Juvenile Justice Jeopardy:
Testing Youth Understanding of the Law
Juvenile Justice Jeopardy helps youth navigate interactions with peers and police and understand the legal consequences of their actions.
SFY's Juvenile Justice Jeopardy Game
Juvenile Justice Jeopardy™ (JJJ) teaches youth how to navigate interactions with police and peers, understand the legal consequences of their actions, as well as strategies for desistance from peer pressure to engage in risky behavior. The game also teaches youth the short and long term legal consequences of having arrest and court records. The game takes 90 minutes to play and is aimed at being realistic: that is, it focuses on what happens in police/youth interactions.
Derived from the television Jeopardy game, JJJ offers youth an opportunity to explore what they think they know about the juvenile justice system and how the media portrays teen violence and criminality to them—and how much they believe it. The game is customized to each jurisdiction’s laws.
Kids Know the Law, Right? Wrong!
Many adults assume youth know what is right or wrong, legal or illegal. Many youth are certain they know the law, their rights, and how to interact with law enforcement.
All too often, both assumptions are wrong.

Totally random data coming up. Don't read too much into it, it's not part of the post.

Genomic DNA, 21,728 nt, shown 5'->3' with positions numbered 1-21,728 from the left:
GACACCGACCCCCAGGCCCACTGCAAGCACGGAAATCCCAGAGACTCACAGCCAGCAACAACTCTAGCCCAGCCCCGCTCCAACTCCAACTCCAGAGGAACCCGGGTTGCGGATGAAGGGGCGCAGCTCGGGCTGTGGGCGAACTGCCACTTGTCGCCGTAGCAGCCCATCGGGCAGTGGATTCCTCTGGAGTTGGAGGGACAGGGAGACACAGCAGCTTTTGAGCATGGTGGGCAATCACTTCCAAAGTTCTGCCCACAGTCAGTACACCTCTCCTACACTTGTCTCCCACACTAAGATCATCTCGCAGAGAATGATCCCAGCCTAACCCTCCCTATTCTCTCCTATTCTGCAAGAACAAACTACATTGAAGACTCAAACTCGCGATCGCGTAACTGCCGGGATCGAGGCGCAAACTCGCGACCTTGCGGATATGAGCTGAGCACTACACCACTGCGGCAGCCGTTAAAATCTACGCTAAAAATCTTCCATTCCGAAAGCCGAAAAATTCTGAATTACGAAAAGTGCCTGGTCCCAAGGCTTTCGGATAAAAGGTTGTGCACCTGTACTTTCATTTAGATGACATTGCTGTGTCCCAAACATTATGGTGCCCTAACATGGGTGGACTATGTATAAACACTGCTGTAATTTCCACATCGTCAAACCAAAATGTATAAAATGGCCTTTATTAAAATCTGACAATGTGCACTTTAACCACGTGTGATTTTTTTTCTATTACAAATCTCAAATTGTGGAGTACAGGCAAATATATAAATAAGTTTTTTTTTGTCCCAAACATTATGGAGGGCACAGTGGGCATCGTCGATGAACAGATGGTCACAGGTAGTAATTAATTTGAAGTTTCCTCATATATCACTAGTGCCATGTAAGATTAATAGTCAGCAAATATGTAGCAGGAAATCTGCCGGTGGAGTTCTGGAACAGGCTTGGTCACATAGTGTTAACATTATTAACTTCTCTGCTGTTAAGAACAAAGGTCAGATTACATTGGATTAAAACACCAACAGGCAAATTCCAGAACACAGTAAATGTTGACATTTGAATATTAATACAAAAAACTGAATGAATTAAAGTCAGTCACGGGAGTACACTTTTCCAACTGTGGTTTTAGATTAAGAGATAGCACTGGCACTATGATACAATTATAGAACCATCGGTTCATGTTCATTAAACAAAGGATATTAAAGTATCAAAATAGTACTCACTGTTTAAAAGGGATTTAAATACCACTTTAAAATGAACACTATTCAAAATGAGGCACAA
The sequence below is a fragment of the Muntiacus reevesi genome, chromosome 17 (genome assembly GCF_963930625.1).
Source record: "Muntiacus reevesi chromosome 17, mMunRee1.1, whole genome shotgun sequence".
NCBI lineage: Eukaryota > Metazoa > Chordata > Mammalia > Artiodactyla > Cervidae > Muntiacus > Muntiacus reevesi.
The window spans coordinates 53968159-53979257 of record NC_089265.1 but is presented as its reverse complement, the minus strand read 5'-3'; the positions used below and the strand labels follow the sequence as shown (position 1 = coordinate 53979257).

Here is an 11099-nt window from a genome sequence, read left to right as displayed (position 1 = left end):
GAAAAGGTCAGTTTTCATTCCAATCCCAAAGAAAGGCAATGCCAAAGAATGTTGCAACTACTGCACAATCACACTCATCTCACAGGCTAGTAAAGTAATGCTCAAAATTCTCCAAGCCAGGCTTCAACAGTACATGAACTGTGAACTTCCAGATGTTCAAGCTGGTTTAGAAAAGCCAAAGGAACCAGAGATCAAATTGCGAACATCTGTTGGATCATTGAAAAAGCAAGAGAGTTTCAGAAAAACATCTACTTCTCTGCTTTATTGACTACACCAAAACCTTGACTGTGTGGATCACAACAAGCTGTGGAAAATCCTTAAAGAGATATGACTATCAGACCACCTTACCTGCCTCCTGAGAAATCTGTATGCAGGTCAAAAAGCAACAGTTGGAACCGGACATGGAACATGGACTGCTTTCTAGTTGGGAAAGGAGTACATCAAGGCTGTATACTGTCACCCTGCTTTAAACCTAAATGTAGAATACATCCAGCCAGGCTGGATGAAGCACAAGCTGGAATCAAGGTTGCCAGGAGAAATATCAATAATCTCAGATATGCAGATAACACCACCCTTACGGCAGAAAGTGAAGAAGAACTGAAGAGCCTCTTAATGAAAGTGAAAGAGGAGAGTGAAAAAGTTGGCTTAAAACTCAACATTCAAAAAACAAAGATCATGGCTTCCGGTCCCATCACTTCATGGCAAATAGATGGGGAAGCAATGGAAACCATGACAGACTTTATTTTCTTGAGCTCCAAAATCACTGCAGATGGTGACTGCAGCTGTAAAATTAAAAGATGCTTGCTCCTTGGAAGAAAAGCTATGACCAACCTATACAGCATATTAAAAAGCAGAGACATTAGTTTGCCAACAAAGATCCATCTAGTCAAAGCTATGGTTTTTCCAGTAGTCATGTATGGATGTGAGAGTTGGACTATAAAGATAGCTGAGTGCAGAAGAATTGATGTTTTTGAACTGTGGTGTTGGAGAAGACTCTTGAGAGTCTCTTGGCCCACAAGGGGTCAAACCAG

These views can lead to an escalation of interactions with officers and assumptions by officers and other authority figures that youth are intentionally defying the law when, in fact, they are often doing what they perceive is legal.
Download JJJ Game Overview to learn more.
What Do People Say About JJJ?
GAme Content is Customized
SFY typically develops two versions of the game for each jurisdiction. One version focuses on “street” issues youth are likely to encounter. The second version uses school districts’ school code of conduct to explain rules and laws that apply in the school setting.
SFY develops an ad hoc group of stakeholders to focus questions on issues that lead to the greatest number of arrest of youth. Once consensus is reached, SFY provides on-site game leader trainings.
Download The JJJ Game Process to learn more.
Interested in offering JJJ at your organization?
Why Kids Like JJJ
- It brings out their competitive spirit.
- They like to test what they think they know about the rules—and are surprised at how wrong they are!
- After playing the game, youth feel more empowered about how to successfully interact with officers.
- Youth learn new strategies to avoid risky activities with peers.
Why Youth-Serving Organizations Like JJJ
- JJJ gives youth practical advice about how to behave when interacting with police officers.
- Through playing the game, youth get a better idea of the serious consequences that arrest and a juvenile record can have on their future.
- Young people are getting a lot of misinformation from friends, family, and the media about the law and how to interact with police. JJJ helps set the record straight.
Why Officers Like JJJ
- JJJ helps kids understand how laws in their state might apply to their conduct.
- Youth who have played JJJ are more open to talking with officers when they have a problem.
- Officers learn how youth perceive the law.